SingaporeMotherhood | Parenting
Mothering – Instinct Or Learnt Skill?
Birth, breastfeeding, and nurturing young ones – are these instinctive behaviours or learnt skills? Before you become a mother, you may wonder whether you have ‘maternal instincts’. Here are some factors to think about, as you prepare for this new stage of life.
“It is in our nature if we allow the body to flow during labour and birth. We have hormones that help us care for our babies well in the early days. These hormones set us up for the long haul. With good bonding early on, hugs, kisses and nurturing behaviour will come naturally. However, being a mother is also learnt. Bed-time reading aloud, for example, is learnt; some people don’t know how important it is. Technology allows parents to research, and make informed decisions about issues such as discipline. Becoming informed ensures that we don’t have to parent the way we were parented, if we choose not to,” said Carol Loi, mother of two girls, aged nine and 12.
“When we first got married, my wife would say that she had no maternal instincts. I too, never thought of myself as ‘dad’. But when our son was born, my wife became a beautiful mother – another side of her emerged,” said Frederic Len, father to a two-year-old boy.
What do you think?
Hardwired to Nurture!
As midwife, writer, and mothers and baby advocate Ina May Gaskin says, “Let your monkey do it.” She suggests letting the primate in you labour and mother your baby, without interference from your over-busy mind. This means letting your natural instincts guide your parenting, not over-thinking.
Oxytocin, the ‘love hormone’, is one of nature’s best parenting tools. This hormone is present in high levels when we make love, give birth, breastfeed, or interact with our babies. Oxytocin makes you more caring and helps you to recognise your child’s non-verbal cues. Other chemicals produced in your body, such as prolactin, opioids and norepinephrine also support you as you mother. The levels of these hormones surge everytime you breastfeed. Breastfeeding immediately after birth creates a hormone cocktail in your body that primes you for mothering. As you continue to breastfeed for the first six weeks, six months, and beyond, this mothering ‘cocktail’ helps in your journey as a mother too.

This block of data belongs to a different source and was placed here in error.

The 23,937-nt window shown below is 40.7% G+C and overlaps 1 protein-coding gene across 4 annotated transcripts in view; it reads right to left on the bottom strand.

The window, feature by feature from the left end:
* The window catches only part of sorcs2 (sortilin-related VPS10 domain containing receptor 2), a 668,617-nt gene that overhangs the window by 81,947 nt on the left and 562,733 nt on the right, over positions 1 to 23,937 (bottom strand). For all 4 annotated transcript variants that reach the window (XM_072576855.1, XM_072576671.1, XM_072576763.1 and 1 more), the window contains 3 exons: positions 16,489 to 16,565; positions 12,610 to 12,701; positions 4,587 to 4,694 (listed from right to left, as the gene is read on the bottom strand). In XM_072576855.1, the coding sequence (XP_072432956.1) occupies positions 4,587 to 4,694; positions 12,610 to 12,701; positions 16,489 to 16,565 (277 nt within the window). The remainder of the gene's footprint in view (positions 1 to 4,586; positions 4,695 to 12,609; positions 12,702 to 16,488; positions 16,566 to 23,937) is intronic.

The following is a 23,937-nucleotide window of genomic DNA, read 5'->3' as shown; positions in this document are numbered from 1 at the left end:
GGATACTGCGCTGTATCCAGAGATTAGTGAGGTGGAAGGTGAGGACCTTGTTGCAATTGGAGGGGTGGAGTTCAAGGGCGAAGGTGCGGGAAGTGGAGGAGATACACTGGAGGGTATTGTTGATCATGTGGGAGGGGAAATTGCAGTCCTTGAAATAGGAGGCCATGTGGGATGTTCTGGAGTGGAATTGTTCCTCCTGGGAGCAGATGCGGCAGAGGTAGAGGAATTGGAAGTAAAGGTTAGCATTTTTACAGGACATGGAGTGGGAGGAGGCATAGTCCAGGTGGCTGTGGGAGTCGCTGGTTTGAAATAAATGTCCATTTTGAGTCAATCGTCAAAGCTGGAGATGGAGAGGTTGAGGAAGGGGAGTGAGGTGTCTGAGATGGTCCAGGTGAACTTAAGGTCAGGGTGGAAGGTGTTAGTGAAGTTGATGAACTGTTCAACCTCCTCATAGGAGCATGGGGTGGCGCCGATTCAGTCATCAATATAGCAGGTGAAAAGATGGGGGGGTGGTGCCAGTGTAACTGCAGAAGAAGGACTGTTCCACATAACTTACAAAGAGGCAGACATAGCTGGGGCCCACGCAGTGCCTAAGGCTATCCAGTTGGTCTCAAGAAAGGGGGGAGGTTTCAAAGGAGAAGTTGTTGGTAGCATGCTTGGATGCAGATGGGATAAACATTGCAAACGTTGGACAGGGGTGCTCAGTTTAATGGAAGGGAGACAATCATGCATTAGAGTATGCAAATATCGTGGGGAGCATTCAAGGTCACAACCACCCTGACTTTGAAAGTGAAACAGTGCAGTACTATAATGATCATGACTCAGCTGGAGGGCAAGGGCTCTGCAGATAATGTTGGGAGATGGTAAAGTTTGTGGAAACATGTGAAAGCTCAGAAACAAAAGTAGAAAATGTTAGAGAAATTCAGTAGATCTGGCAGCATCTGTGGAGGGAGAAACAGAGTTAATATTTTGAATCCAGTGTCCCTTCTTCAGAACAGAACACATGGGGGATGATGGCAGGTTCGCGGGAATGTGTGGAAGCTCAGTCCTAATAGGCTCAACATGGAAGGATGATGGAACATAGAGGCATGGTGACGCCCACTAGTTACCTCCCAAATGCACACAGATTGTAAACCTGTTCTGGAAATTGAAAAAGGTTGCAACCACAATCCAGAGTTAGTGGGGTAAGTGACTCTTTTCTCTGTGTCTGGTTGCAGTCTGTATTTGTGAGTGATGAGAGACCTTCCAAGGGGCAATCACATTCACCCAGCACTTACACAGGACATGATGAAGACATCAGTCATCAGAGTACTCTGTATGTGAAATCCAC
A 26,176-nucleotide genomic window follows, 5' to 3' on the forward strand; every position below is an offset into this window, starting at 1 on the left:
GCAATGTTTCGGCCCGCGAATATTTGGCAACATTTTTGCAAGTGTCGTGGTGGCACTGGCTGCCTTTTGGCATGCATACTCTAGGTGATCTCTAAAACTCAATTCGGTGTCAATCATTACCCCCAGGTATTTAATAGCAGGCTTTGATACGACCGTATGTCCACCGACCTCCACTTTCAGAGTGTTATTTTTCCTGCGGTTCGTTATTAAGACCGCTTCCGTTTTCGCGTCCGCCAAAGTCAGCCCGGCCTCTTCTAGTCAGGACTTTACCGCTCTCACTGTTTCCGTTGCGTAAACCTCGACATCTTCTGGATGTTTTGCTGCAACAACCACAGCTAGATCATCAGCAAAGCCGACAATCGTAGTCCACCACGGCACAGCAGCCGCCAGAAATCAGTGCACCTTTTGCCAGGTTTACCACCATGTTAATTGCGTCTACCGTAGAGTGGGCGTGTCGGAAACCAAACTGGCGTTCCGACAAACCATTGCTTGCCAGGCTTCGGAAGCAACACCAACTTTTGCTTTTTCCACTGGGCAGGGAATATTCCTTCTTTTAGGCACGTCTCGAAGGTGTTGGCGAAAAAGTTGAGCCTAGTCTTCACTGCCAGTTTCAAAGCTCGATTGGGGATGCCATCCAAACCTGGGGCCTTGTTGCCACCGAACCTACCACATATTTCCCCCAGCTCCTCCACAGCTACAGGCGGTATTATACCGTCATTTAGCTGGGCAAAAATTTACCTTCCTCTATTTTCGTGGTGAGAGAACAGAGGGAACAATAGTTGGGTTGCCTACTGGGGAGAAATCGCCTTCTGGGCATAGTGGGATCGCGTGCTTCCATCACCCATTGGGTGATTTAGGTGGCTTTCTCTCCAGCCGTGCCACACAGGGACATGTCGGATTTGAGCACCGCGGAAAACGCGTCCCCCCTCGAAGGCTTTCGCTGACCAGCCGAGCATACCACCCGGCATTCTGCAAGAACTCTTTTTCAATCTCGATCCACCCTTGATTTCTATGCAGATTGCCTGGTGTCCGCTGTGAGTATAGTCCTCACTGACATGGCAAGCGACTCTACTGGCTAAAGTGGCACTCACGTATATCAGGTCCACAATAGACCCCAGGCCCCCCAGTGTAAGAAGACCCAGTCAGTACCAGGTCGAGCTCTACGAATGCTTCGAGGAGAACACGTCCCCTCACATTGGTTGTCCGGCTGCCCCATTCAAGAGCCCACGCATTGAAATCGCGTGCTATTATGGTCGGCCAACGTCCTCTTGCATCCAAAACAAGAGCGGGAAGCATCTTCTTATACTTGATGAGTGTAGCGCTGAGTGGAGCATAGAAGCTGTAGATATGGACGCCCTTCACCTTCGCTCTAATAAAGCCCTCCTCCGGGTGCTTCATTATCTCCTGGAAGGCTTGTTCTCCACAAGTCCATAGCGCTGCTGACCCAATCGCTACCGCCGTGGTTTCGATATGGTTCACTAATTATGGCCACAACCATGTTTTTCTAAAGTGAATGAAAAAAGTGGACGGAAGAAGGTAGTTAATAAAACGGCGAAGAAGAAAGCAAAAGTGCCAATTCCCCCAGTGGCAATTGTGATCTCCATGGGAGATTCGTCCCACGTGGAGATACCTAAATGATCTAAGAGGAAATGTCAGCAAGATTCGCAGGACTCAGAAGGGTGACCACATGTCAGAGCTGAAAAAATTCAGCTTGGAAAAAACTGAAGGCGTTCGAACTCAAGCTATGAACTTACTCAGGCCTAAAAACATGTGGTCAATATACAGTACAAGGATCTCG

New Zealander midwife, writer and researcher Suzanne Colson has spent several years working with mother-baby pairs and researching breastfeeding neuro-behaviours. Findings from her 2008 study on triggering primitive newborn reflexes suggest that breastfeeding is innate, not learnt. In an article, she explains that babies have 20 primitive inborn reflexes which work with their mothers’ instinctive behaviours and hormonal states during breastfeeding. She describes this biological interaction between mother and baby as part of our genetic inheritance.
Even so, many of us are not in touch with our instinctive nature. Instead, we short-circuit our inner hardwiring and rely on books and ‘experts’ for parenting advice. How did this happen?
Factors that Conflict with Your Maternal Instincts
The Parenting You Received
Our parents did the best they could with what they had. Scarce parenting information or challenging family circumstances may have meant that we were – unknowingly – raised with outdated, ineffective, or even harmful parenting methods.
For many of us, the parenting we received is the only model of parenting we know. As children, we learnt to deal with emotions such as fear or anger by watching how our parents dealt with theirs. When we become parents, we see or hear ourselves doing the very things our parents did that hurt us. The ‘dragons’ from our childhood have come into our own homes. We have become our parents!